A statue of a Danish citizen who is credited with saving thousands of people in China during the Japanese invasion that led to the Nanjing Massacre was unveiled by Denmark’s queen on Saturday.
Queen Margrethe II revealed the 3m bronze statue of Bernhard Arp Sindberg at a park in Aarhus, the city where he was born in 1911.
Designed by Chinese and Danish artists, the statue was a gift from the city of Nanjing, which was the Chinese capital at the time of the massacre in December 1937 and January 1938.
Chinese authorities have said Sindberg’s actions saved up to 20,000 people — Danish historians gave an estimate of 6,000 to10,000 — during the six-week rampage by Japanese forces.
About 300,000 Chinese civilians and soldiers are estimated to have been killed during the massacre.
“In Nanjing, everyone knows Sindberg. China is a very large country, so of course there are Chinese who do not know Sindberg, but most do,” academic Yinquan Wang, part of a 40-strong Chinese delegation that attended Saturday’s unveiling, told Danish newspaper Aarhus Stiftstidende.
Sindberg, an adventurer who served with the French Foreign Legion in the early 1930s, ended up in China as a stowaway on a Danish merchant vessel.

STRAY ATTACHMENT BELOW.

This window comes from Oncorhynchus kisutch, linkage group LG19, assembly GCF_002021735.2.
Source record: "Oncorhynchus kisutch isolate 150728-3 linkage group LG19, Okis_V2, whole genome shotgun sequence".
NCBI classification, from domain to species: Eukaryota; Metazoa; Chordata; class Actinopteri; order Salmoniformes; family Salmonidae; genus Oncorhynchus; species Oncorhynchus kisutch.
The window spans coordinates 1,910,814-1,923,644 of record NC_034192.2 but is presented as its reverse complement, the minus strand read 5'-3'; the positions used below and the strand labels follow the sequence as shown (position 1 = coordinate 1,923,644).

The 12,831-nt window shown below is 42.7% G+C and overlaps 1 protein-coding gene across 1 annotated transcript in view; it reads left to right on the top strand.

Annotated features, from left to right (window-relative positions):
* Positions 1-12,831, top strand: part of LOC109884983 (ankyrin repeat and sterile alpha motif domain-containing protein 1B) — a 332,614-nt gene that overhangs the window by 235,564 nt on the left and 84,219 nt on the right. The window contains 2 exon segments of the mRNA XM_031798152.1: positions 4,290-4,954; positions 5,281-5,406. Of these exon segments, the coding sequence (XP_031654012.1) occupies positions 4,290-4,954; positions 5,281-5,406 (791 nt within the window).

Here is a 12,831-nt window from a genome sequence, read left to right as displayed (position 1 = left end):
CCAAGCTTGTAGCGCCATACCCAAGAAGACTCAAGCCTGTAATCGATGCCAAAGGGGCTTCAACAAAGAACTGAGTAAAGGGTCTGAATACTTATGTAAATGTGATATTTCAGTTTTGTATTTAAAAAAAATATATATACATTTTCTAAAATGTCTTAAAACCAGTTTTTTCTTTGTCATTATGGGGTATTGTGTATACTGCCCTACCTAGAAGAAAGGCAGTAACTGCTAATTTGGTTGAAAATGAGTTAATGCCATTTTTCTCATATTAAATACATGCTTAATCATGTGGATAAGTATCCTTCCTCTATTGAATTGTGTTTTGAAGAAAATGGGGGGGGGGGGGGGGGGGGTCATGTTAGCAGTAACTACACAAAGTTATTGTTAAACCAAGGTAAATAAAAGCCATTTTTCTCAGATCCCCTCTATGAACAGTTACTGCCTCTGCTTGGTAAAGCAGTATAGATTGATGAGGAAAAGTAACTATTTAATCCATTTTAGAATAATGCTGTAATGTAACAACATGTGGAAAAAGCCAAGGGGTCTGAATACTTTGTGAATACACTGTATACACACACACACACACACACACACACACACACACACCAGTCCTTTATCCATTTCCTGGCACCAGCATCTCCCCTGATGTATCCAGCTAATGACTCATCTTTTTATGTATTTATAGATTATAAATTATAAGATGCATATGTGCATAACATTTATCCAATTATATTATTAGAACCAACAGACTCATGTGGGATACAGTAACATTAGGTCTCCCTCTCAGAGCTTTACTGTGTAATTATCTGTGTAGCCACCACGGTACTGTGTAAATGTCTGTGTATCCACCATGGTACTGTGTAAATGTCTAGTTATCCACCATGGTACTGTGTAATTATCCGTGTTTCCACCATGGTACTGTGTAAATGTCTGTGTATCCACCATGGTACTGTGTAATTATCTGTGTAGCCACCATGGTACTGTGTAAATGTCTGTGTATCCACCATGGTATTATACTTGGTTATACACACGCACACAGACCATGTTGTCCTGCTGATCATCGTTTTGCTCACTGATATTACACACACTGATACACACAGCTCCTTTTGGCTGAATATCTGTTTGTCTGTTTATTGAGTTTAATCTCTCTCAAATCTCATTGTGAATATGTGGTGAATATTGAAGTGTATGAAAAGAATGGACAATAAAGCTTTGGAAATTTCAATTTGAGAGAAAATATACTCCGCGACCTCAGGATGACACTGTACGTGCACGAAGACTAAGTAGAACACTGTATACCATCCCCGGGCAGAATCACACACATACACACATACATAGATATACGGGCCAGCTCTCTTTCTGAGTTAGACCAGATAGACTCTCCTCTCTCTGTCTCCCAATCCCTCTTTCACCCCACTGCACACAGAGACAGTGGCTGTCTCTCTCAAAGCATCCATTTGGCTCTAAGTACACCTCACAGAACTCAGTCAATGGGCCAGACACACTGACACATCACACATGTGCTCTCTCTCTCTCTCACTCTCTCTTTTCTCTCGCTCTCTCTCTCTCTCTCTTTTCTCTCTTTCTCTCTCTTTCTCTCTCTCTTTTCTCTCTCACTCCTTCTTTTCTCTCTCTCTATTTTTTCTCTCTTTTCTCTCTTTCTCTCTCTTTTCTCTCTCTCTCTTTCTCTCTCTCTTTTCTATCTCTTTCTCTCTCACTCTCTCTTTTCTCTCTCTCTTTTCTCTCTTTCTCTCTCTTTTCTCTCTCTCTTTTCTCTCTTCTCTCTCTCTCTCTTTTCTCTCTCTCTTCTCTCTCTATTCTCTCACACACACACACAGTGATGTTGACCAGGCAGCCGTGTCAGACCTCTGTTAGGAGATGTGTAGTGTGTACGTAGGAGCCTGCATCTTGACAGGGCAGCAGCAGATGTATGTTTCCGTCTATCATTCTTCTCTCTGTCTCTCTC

He got a job in Nanjing working as a security guard for a Danish cement company days before the Japanese invasion.
One of the few foreigners in the city, he turned the factory into a makeshift refugee camp, hospital and shelter for Chinese during the Second Sino-Japanese War, which lasted from July 1937 until September 1945.
To keep the Japanese troops away from the site, Sindberg flew a Danish flag outside to deter soldiers, as the Japanese Empire considered Denmark a friend.
Pressured by Japanese authorities, Sindberg returned to Shanghai and left China in early 1938. He later moved to the US, where he served as a captain with the US Merchant Marine and died in California in 1983.
Sindberg “is a reminder that a single person can make a difference,” Margrethe said.
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